Her situation is repeated in homes throughout the country where one spouse or child or elderly parent is losing physical, and often cognitive, strength due to neurological diseases that get worse over time. My friend is one of the fortunate ones. She is able to afford the service of professional aides and a physical therapist because of insurance purchased many years earlier when they were both healthy. Someone much stronger than she is can carry out the actual “heavy lifting.” That person is experienced in how to move a body that cannot move itself without great difficulty. But like so many others, she is dependent on the aide showing up, and she has to scramble to find people to fill in on weekends and holidays.

The Family Caregiver Alliance, a non-profit organization that provides support for people like my friend, a so-called informal caregiver, states that the numbers of unpaid caregivers in the U.S. in 2015 is about 43.5 million. Their caregiving, if paid for, would cost more than 470 billion dollars a year. More than 75 percent of the caregivers are women, and more than two-thirds of those receiving care are also women. It is estimated that 20 hours or more each week is devoted to the needs of the spouse, child, or parent so the informal caregiving is akin to an unpaid part-time job, with few entire days off.

Anyone who has filled this position knows that the tasks range far beyond giving out medicine at the right time. Often the number of tasks increase to the point where the patient needs help in just about every activity of daily living, from dressing and undressing to personal hygiene and being fed, and the responsibility of running the household, paying bills, and making medical appointments. The must-do list simply grows longer as the impairment from the disease increases.

The toll this takes on those who give the care is well-characterized and predictable. Just about every aspect of life is affected: sleep, physical and psychological well-being, work, socializing, pursuing personal interests, and hobbies. They all give way to the needs of the patient. Simply getting out of the house to do more than a quick trip to the supermarket or dentist is a rarity for many.

Mandy lives in a residential neighborhood only a few blocks from a library, stores, restaurants, and a supermarket so she sees other people when she takes her husband for an outing in his wheelchair. And she manages to get to a yoga class once a week when her husband is with his aide. But she has rarely has time to work on a collection of essays she has been writing, and her former volunteering activities have been abandoned. But she is fortunate; at least she is able to leave the house a few times a week.

Some diseases are easier to deal with than others, but no one gets to choose. When the caregiver is able to still share an emotional and cognitive life with his or her spouse or partner, the caregiving is bearable. But if the patient is unable to communicate and respond to the caregiver, it makes the caregiving even more difficult. Despite that it is the disease, and not the individual, who is responsible for the changed behavior; it may be extremely hard for the caregiver to hold onto that fact when dealing with unexpected anger, depression, apathy and sometimes non-recognition. In a study of the emotional burden carried by the caregiver, Croog, Burleson, and their team reported that anger and resentment was a common complaint along with lack of personal time and social isolation. There are support groups for the ‘”informal” caregivers, and they are geared toward helping with the specific problems presented by a disease, for example, Alzheimer’s, Parkinson’s, or ALS.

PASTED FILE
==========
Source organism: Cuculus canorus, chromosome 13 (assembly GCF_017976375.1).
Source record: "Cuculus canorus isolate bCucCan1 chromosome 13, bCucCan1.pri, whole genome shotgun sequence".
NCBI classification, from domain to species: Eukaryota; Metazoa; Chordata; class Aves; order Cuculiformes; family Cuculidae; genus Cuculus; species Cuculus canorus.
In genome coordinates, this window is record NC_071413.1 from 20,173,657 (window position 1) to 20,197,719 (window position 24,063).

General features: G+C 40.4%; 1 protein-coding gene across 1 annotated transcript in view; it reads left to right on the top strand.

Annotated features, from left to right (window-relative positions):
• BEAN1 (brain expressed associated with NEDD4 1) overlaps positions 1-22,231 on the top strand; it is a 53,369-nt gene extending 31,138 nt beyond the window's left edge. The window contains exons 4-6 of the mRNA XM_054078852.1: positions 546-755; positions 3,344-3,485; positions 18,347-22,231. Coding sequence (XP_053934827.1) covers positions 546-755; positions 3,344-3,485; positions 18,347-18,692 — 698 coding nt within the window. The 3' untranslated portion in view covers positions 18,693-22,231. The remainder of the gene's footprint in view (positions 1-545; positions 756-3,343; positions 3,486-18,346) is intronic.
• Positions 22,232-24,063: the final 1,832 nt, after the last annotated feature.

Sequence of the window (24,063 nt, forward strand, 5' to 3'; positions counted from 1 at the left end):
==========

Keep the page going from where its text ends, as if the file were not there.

Over a cup of coffee, Mandy told that that the one thing she did not expect, as her husband’s symptoms worsened, was being alone so much of the time. “We have many friends; we both lived in this community for decades. But very few come to visit anymore, and we rarely are invited to other people’s homes because of lack of wheelchair access. And some people just avoid us because somehow they don’t know how to act around someone with a debilitating illness.”

Fortunately, my friend is strong and resilient, an excellent manager and a person who is able to meet the unending obligations she encounters. But she, like so many others in her situation, would like to have someone who understands and can share with her the difficult emotions and conflicting feelings she is experiencing in fulfilling the “in sickness” part of her wedding vows.

She too would like some care.

References

Spouse caregivers of Alzheimer patients: problem responses to caregiver burden. Croog SH, Burleson JA, Sudilovsky A, Baume RM. Aging Ment Health. 2006 Mar;10(2):87-100.

Excessive Exercising: Is it About Fitness or a Compulsion?

Whenever I am in my gym, I see a skinny but well-muscled woman working out. She is there, already dripping with sweat, when I arrive, and she is there when I leave. My workout schedule is somewhat erratic, but regardless of when I arrive, she is there.